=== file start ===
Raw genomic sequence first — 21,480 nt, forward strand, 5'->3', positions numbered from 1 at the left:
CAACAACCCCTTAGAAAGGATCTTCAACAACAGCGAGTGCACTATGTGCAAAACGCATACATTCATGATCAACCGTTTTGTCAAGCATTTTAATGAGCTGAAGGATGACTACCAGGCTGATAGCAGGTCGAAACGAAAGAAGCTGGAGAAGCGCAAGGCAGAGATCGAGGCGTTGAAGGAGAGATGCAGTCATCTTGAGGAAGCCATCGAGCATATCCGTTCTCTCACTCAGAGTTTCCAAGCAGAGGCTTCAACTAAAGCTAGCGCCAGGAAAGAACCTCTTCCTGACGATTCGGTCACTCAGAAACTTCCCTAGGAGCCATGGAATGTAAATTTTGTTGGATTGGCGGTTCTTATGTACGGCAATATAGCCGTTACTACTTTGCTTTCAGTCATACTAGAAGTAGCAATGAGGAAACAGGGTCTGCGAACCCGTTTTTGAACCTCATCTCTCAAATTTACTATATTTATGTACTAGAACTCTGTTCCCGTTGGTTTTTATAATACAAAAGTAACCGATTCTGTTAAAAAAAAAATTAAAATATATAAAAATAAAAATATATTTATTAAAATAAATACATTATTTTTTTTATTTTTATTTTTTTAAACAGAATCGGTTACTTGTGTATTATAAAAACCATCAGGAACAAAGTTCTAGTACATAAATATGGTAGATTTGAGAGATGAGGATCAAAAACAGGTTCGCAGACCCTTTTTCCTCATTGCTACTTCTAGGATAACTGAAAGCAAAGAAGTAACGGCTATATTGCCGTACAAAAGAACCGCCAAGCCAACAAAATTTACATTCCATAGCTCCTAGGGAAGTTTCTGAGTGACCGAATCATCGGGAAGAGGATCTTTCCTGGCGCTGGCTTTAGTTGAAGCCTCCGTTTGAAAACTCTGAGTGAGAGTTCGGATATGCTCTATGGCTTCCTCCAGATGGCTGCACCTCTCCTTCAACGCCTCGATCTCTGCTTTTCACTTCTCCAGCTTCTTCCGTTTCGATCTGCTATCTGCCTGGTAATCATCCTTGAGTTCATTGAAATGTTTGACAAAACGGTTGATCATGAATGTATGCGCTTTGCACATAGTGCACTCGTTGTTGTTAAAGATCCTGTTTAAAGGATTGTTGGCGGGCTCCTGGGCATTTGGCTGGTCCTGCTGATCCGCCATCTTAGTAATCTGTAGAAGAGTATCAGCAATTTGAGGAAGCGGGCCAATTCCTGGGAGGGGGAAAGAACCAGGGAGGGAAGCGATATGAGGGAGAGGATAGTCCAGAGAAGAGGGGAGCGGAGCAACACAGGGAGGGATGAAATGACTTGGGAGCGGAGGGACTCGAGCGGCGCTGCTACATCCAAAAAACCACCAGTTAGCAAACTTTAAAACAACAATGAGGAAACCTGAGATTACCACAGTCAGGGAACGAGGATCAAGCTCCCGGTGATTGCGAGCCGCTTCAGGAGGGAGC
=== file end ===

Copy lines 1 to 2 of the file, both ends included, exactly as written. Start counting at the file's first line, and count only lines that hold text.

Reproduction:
Raw genomic sequence first — 21,480 nt, forward strand, 5'->3', positions numbered from 1 at the left:
CAACAACCCCTTAGAAAGGATCTTCAACAACAGCGAGTGCACTATGTGCAAAACGCATACATTCATGATCAACCGTTTTGTCAAGCATTTTAATGAGCTGAAGGATGACTACCAGGCTGATAGCAGGTCGAAACGAAAGAAGCTGGAGAAGCGCAAGGCAGAGATCGAGGCGTTGAAGGAGAGATGCAGTCATCTTGAGGAAGCCATCGAGCATATCCGTTCTCTCACTCAGAGTTTCCAAGCAGAGGCTTCAACTAAAGCTAGCGCCAGGAAAGAACCTCTTCCTGACGATTCGGTCACTCAGAAACTTCCCTAGGAGCCATGGAATGTAAATTTTGTTGGATTGGCGGTTCTTATGTACGGCAATATAGCCGTTACTACTTTGCTTTCAGTCATACTAGAAGTAGCAATGAGGAAACAGGGTCTGCGAACCCGTTTTTGAACCTCATCTCTCAAATTTACTATATTTATGTACTAGAACTCTGTTCCCGTTGGTTTTTATAATACAAAAGTAACCGATTCTGTTAAAAAAAAAATTAAAATATATAAAAATAAAAATATATTTATTAAAATAAATACATTATTTTTTTTATTTTTATTTTTTTAAACAGAATCGGTTACTTGTGTATTATAAAAACCATCAGGAACAAAGTTCTAGTACATAAATATGGTAGATTTGAGAGATGAGGATCAAAAACAGGTTCGCAGACCCTTTTTCCTCATTGCTACTTCTAGGATAACTGAAAGCAAAGAAGTAACGGCTATATTGCCGTACAAAAGAACCGCCAAGCCAACAAAATTTACATTCCATAGCTCCTAGGGAAGTTTCTGAGTGACCGAATCATCGGGAAGAGGATCTTTCCTGGCGCTGGCTTTAGTTGAAGCCTCCGTTTGAAAACTCTGAGTGAGAGTTCGGATATGCTCTATGGCTTCCTCCAGATGGCTGCACCTCTCCTTCAACGCCTCGATCTCTGCTTTTCACTTCTCCAGCTTCTTCCGTTTCGATCTGCTATCTGCCTGGTAATCATCCTTGAGTTCATTGAAATGTTTGACAAAACGGTTGATCATGAATGTATGCGCTTTGCACATAGTGCACTCGTTGTTGTTAAAGATCCTGTTTAAAGGATTGTTGGCGGGCTCCTGGGCATTTGGCTGGTCCTGCTGATCCGCCATCTTAGTAATCTGTAGAAGAGTATCAGCAATTTGAGGAAGCGGGCCAATTCCTGGGAGGGGGAAAGAACCAGGGAGGGAAGCGATATGAGGGAGAGGATAGTCCAGAGAAGAGGGGAGCGGAGCAACACAGGGAGGGATGAAATGACTTGGGAGCGGAGGGACTCGAGCGGCGCTGCTACATCCAAAAAACCACCAGTTAGCAAACTTTAAAACAACAATGAGGAAACCTGAGATTACCACAGTCAGGGAACGAGGATCAAGCTCCCGGTGATTGCGAGCCGCTTCAGGAGGGAGC